FSP is Electing its 2021-2022 Organizing Committee

The Freelance Solidarity Project is now electing its 2021-2022 organizing committee. All members of FSP can vote for up to eight candidates who will, over the next twelve months, be responsible for: communication between chairs and members, guiding conversations and facilitating open discussions, and managing key areas of the project, such as strategy, research, and events, among others.

If you have not yet signed up for your membership, click here—all members will receive an email with a link to vote before October 22nd, 2021.

The candidates are listed below, and once elected will hold their positions for a one-year term. Guidelines for their roles can be reviewed here.

Maria Callier


Bio: Have been a broadcast and print journalist and currently work as a consultant in the field of technical writing. I have written newspaper articles, magazine articles, press releases, and a variety of technical documents. I am also an experienced actor and voice over artist and an active member of the Screen Actors Guild/American Federation of Radio and Television Artists.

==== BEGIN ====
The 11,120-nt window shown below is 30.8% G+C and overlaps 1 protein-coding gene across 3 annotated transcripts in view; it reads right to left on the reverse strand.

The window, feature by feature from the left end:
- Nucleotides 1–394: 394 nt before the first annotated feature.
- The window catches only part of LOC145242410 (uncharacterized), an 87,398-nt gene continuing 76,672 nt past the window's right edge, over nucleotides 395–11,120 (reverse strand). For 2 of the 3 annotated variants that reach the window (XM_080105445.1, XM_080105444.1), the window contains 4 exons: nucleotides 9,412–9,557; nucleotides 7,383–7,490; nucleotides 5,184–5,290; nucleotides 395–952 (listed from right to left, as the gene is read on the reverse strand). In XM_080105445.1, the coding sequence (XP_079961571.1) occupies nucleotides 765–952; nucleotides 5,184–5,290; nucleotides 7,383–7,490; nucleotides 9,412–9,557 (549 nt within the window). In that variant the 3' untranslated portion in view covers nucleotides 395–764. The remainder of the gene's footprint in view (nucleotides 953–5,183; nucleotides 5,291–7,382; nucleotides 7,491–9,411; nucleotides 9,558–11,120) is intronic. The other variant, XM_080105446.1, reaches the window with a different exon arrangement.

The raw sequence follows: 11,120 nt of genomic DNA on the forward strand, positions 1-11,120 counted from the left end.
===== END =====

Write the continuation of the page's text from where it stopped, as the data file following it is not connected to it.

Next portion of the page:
Statement: I’m running because I believe in professionals having more rights than I have had as a freelancer. I once lost my freelancing position as a journal writer because I had to take time off following my father’s death! I became weary of being so vulnerable, so I stopped freelancing to work a salaried position. Great benefits minus the freedom! I would like to work as a Communication Chair because of my  experience working as a member of the press (radio, TV, and print) and being active on multiple social media platforms.